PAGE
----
IR35 will get the vote


IR35 will get the vote

With the Tories promising a review of the legislation if they're voted into power, and Labour sticking firmly to its guns on the matter, IR35 is likely to become a major issue when the public are next called to the polls, says staffing agency, GCS Computer Recruitment Services.

The Reading-based company believes disgruntled contractors are a "sizeable force to be reckoned with", and argues that with the potential voting support of family members and freelancers in other sectors, they may comprise a large enough percentage of the electorate to "swing a fairly tight balance".

"When the Labour government entered office, it promised to cut back on stealth taxes. Unfortunately for it however, IR35 is seen by those affected as an extremely stealthy tax," remarks Chris Bartlett, joint managing director of GCS.

The agency notes that end-user clients have been affected by IR35 as well, with many companies finding themselves paying higher fees for freelancers who have upped their rates in an effort to "soften the blow" of the increased taxation.

"Contractors are in a pretty much inelastic market - if clients need their skills they will dig deeper to pay the extra rates," explains Bartlett.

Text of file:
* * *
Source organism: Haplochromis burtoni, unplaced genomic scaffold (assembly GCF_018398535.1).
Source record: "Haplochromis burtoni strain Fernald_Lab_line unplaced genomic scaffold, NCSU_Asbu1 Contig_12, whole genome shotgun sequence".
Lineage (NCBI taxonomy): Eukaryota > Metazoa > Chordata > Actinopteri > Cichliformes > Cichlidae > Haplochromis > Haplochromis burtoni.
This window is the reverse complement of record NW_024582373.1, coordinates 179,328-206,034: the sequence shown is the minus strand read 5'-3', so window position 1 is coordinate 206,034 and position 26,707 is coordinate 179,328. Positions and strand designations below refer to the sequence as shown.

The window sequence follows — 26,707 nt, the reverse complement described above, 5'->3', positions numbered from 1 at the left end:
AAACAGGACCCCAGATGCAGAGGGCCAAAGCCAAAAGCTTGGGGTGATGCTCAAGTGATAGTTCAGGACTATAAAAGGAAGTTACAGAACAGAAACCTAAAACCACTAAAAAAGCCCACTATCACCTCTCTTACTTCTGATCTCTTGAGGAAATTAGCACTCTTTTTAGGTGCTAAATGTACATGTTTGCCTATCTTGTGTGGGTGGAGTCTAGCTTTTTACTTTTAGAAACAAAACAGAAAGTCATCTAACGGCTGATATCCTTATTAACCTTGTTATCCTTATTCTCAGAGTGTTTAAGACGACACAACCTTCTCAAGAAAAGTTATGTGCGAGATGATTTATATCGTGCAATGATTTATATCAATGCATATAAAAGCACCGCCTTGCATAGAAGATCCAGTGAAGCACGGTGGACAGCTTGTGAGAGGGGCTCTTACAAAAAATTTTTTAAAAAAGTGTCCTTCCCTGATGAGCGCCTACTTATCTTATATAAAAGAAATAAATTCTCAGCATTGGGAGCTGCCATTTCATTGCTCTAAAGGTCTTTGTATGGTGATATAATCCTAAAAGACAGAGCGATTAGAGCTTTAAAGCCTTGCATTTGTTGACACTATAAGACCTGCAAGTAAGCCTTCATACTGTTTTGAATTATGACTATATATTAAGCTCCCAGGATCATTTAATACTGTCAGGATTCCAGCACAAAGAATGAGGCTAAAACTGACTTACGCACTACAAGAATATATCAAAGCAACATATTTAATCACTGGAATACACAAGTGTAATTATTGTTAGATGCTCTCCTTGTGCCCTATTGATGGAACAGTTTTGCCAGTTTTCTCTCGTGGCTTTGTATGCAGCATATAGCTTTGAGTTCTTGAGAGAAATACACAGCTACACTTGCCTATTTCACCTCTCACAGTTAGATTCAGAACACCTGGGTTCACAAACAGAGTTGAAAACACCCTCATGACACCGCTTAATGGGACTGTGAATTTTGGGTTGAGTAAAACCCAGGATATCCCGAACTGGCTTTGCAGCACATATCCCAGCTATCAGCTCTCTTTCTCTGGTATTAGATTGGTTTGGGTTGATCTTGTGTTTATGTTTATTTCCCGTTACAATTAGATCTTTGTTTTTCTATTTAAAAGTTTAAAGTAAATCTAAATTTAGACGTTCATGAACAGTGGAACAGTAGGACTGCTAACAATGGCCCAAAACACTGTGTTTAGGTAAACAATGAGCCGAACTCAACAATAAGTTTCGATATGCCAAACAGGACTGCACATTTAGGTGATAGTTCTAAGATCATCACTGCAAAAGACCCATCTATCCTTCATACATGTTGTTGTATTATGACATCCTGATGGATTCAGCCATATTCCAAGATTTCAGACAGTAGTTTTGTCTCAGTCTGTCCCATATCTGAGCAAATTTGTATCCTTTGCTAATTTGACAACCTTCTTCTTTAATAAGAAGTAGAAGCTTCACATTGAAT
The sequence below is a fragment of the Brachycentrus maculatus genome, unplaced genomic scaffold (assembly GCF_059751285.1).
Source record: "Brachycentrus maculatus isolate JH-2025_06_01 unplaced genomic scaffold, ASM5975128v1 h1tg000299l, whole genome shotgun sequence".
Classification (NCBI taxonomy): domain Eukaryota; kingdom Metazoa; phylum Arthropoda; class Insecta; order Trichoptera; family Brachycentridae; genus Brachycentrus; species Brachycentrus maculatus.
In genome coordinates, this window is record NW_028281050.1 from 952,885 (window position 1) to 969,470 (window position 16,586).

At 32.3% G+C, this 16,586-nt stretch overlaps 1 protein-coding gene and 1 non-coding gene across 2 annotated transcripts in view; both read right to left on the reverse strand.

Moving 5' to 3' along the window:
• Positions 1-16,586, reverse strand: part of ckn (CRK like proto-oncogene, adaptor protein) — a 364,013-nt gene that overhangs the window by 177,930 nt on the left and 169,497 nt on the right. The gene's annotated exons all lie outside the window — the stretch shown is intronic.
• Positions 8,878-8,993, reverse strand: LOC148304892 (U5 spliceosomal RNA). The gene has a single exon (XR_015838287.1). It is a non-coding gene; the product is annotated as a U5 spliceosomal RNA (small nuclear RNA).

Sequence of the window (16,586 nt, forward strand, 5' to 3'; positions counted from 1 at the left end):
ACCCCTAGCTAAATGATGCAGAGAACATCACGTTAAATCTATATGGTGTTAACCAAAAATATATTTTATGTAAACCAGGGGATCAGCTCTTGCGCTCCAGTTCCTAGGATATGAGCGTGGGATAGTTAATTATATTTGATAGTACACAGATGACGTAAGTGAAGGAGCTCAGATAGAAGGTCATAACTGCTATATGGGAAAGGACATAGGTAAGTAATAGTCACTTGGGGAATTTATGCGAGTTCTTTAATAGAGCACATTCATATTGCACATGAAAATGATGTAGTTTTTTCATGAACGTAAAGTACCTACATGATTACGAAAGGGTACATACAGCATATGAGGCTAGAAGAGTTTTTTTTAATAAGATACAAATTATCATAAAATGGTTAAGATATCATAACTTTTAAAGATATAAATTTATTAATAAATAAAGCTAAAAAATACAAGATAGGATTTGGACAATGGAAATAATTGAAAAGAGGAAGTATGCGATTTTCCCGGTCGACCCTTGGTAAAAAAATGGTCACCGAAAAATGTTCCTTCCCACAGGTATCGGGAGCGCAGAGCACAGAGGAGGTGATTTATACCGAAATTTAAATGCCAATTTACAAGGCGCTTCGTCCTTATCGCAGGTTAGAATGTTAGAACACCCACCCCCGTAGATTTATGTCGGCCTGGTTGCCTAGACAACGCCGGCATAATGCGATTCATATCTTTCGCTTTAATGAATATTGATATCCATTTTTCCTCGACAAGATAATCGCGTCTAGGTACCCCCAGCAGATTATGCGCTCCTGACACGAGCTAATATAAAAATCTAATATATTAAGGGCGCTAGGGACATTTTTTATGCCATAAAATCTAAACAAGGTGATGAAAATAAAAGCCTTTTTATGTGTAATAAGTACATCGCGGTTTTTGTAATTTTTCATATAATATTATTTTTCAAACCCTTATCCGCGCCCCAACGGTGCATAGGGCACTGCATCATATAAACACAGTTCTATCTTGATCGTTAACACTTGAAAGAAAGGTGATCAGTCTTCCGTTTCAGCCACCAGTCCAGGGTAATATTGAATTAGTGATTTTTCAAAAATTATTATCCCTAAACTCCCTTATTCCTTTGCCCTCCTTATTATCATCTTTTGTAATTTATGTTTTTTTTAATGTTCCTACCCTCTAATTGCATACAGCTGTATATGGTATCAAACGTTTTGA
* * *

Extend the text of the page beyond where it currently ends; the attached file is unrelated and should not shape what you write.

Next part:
GCS says it is also concerned that the legislation has created "grey people" - contractors caught by IR35 who receive none of the benefits associated with permanent employment, and who no longer reap certain of the advantages (but still incur all the costs) associated with having one's own company.

Despite warnings to the contrary, Bartlett confirms that many contractors are still attempting to bypass the rules by focusing on the wording of their contracts, rather than the reality of their work situations. Labelling this a "waste of time", he says: "We won't know if the contracts fall inside or outside the legislation until they are submitted to the Inland Revenue. And while the Revenue has indicated its commitment to inspecting everyone's contracts within two years, even then any test cases won't reach the courts for another two years. This will be when precedents are set and when IR35 will finally crystallise."

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